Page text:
Australia’s Submarine Program in the Dock
The January 2010 failure of a generator aboard HMAS Farncomb was just the latest in a long history of problems faced by its fleet of 6 Collins Class diesel-electric submarines – which have sometimes been reduced to just 1 operational vessel. That readiness issue presents an immediate financial headache for Australia’s government, and adds a longer-term challenge to the centerpiece of Australia’s future naval force.
With just 6 submarines in its fleet, Australia’s current deployment set-up leaves little room for error. Even a normal setup of 2 in maintenance, 2 for training but available if needed, and 2 on operations makes for a thin line, given Australia’s long coastline and sea lanes. Almost 15 years after the first Collins Class boat was delivered, they are still short of this goal. When crewing problems are added to the mechanical issues, the failings of its current fleet are creating sharp questions about the Australia’s 2009 White Paper plan to build 12 new diesel-electric fast attack submarines, as the future centerpiece of the 2030 Australian Navy.
A Cursed Class?
One of the goals for the Collins Class program was to advance Australian shipbuilding capabilities, by creating state-owned ASC Pty Ltd. to build a foreign submarine design. ThyssenKrupp’s Swedish Kockums subsidiary was chosen to design them, based on the A19 Gotland Class. At 3,000t, their long-range design is the largest diesel-electric submarine type in the world.
Collins was launched in 1993, and delivered in 1996. Its successor boats of class were commissioned in 1998 (Farncomb), 1999 (Waller), 2001 (Deschaineux and Sheean), and 2003 (Rankin). At present, 2 submarines are in “deep maintenance” and completely unavailable (HMAS Sheean, and Rankin), 1 submarine back is in port facing indeterminate maintenance (HMAS Farncomb), and 1 “limited availability” submarine is considered fit only for training (HMAS Collins). Of its 2 operational boats, (HMAS Dechaineux and HMAS Waller) the latter was in port for major battery repairs as recently as May 2009.
That’s a shaky record for a fleet whose final boat of type entered service more than 7 years ago. Launching a submarine building industry is very difficult, however, and using what amounts to a new design added to that risk. The Collins Class has performed well in exercises with the US Navy, where it has scored successes against American Los Angeles Class nuclear-powered fast attack subs. On the other hand, it has also encountered a long-running sequence of issues, including significant difficulties with its (Australian chosen) combat systems, issues with acoustic signature due to mechanical faults, major program cost growth to A$ 6+ billion, schedule slippage, and reliability. As the government’s own Phase 1 Coles Review noted:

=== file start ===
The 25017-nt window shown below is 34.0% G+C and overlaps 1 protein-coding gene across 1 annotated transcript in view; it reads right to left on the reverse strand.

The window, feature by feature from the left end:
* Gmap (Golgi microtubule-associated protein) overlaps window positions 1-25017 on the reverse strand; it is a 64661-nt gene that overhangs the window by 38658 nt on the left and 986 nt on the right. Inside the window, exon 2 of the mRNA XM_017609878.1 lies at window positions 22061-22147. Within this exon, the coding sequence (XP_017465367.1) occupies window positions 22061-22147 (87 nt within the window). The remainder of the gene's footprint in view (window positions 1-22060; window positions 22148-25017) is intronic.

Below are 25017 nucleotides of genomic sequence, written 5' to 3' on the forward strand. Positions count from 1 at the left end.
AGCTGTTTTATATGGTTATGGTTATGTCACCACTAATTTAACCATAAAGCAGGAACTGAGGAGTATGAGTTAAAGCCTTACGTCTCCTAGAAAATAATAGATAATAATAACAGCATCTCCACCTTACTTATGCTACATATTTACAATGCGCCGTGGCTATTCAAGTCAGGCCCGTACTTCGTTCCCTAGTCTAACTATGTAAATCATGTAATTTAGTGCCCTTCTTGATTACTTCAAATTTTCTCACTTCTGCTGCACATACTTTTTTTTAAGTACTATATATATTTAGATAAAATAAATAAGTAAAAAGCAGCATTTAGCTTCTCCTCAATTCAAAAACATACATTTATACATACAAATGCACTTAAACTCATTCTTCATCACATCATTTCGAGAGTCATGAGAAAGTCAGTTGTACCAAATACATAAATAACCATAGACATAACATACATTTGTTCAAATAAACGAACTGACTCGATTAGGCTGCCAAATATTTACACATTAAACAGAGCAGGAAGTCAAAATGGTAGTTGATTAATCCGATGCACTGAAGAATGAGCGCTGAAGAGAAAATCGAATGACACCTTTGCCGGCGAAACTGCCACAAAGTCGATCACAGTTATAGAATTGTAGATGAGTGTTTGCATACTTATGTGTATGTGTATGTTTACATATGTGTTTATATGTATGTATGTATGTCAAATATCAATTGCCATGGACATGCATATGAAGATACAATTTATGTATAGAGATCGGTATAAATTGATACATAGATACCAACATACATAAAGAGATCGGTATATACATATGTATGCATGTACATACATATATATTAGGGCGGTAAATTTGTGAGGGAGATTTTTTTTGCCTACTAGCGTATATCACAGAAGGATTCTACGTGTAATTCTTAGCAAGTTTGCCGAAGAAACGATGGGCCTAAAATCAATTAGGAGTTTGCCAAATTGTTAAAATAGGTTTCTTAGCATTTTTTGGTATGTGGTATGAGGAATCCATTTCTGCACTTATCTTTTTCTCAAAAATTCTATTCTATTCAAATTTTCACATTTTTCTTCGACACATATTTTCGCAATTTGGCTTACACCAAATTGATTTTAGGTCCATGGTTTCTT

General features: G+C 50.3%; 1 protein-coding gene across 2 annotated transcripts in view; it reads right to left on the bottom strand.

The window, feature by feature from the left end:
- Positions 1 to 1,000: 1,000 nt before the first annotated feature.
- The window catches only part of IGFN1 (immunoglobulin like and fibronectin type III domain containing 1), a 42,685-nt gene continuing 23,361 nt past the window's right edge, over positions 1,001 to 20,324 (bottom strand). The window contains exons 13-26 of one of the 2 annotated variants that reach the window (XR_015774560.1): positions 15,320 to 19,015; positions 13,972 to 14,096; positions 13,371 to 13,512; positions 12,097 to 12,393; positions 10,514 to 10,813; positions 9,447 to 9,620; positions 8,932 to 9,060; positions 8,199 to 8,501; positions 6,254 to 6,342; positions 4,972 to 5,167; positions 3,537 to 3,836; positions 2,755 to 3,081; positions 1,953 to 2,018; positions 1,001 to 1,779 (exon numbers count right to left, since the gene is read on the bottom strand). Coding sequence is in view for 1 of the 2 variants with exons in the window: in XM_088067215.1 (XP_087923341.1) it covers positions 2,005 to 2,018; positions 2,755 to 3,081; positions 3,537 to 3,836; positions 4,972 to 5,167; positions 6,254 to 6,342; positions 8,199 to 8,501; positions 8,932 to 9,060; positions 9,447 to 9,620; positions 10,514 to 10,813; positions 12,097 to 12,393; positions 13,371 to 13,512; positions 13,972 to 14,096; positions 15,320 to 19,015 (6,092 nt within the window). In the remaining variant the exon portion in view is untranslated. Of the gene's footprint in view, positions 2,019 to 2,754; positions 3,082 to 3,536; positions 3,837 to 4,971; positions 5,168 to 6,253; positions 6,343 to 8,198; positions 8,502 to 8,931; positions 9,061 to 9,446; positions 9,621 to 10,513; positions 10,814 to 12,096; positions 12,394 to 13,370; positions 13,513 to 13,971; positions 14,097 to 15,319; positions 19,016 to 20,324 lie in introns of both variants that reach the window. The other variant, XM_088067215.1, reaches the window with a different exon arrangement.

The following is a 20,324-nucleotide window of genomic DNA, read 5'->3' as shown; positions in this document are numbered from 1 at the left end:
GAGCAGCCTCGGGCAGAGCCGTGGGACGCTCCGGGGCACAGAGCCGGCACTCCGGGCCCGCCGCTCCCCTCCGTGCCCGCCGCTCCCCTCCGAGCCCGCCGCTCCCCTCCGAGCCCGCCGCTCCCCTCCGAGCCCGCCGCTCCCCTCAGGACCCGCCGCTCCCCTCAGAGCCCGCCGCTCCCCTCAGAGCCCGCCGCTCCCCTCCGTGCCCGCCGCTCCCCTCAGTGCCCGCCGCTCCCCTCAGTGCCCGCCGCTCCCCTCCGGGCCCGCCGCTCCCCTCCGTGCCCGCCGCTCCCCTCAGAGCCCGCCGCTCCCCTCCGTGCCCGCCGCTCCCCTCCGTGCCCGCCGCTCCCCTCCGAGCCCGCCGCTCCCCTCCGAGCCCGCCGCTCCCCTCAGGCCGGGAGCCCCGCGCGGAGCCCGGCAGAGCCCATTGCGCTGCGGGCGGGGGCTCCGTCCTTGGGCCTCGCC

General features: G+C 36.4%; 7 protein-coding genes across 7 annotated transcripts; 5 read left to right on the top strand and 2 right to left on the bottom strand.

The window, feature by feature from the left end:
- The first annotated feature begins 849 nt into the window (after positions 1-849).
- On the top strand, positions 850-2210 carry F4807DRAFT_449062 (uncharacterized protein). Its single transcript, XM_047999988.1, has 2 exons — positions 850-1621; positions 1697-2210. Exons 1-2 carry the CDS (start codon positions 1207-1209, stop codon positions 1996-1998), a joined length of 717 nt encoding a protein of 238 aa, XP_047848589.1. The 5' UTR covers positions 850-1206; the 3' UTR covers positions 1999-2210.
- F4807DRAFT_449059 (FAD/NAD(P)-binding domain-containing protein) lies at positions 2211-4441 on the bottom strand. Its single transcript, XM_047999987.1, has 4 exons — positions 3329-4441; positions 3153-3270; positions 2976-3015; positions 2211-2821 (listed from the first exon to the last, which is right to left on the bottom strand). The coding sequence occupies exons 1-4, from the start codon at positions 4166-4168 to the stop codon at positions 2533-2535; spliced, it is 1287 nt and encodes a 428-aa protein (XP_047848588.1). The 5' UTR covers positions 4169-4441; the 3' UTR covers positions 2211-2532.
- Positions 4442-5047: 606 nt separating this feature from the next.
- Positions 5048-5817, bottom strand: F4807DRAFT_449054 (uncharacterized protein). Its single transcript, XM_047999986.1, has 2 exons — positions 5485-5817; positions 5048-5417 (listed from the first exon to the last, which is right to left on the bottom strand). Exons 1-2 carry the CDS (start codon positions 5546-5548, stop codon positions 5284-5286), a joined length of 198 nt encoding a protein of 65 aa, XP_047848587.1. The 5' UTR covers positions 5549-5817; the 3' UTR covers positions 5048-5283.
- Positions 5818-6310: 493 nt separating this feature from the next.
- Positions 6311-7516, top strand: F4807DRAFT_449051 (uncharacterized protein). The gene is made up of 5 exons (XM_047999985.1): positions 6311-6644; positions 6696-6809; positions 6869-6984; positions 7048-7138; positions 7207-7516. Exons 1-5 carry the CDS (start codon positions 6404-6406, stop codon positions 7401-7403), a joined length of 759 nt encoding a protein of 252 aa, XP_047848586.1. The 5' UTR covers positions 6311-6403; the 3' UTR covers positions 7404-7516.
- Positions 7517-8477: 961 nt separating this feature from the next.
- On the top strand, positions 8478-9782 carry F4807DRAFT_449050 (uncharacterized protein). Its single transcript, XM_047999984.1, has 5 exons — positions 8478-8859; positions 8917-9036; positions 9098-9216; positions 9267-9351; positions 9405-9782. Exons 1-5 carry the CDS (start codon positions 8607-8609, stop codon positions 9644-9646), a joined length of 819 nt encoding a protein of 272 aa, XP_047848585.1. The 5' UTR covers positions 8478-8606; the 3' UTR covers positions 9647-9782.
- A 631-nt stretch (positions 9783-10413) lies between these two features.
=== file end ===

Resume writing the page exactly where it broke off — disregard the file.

“Ownership of a submarine design requires the ‘parent nation’ to invest in facilities and equipment to allow it to operate the submarines effectively – shipbuilding facilities, docks, manpower and training, operational support facilities, engineering and scientific resources, access to the necessary industry resources and skills, and a properly resourced and effective supply chain. Due to the failure to recognize fully what they were taking on, the various agencies involved did not make all the necessary investments post delivery…”
The effects aren’t just mechanical, or financial. Crew retention issues are exacerbated by low mechanical readiness, which restricts training opportunities, and so limits the available pool of crew. That forces higher deployment rates away from home and family among qualified submariners, which in turn feeds back into low recruitment and retention.
The January 2010 issue with HMAS Farncomb involved failures in 1 of the submarine’s 3 French Jeumont-Schneider, 1,400 kW/ 440-volt DC generators, and has served in many respects as the final straw. As the Australian Department of Defence put it at the time:
“The problem stems from the way some of the generators were manufactured. At no time was the crew at risk but investigations are continuing in order to determine the impact this deficiency might have on the remainder of the submarine fleet.”
That’s a bland way to describe a serious problem. The generators must power all systems on board, from oxygen generation to combat electronics, and also drive the Collins Class’ 7,200 shp Jeumont-Schneider DC motor. Given the dangers inherent in a submarine’s mission, electrical redundancy, back-up capability, and reliability are all critical.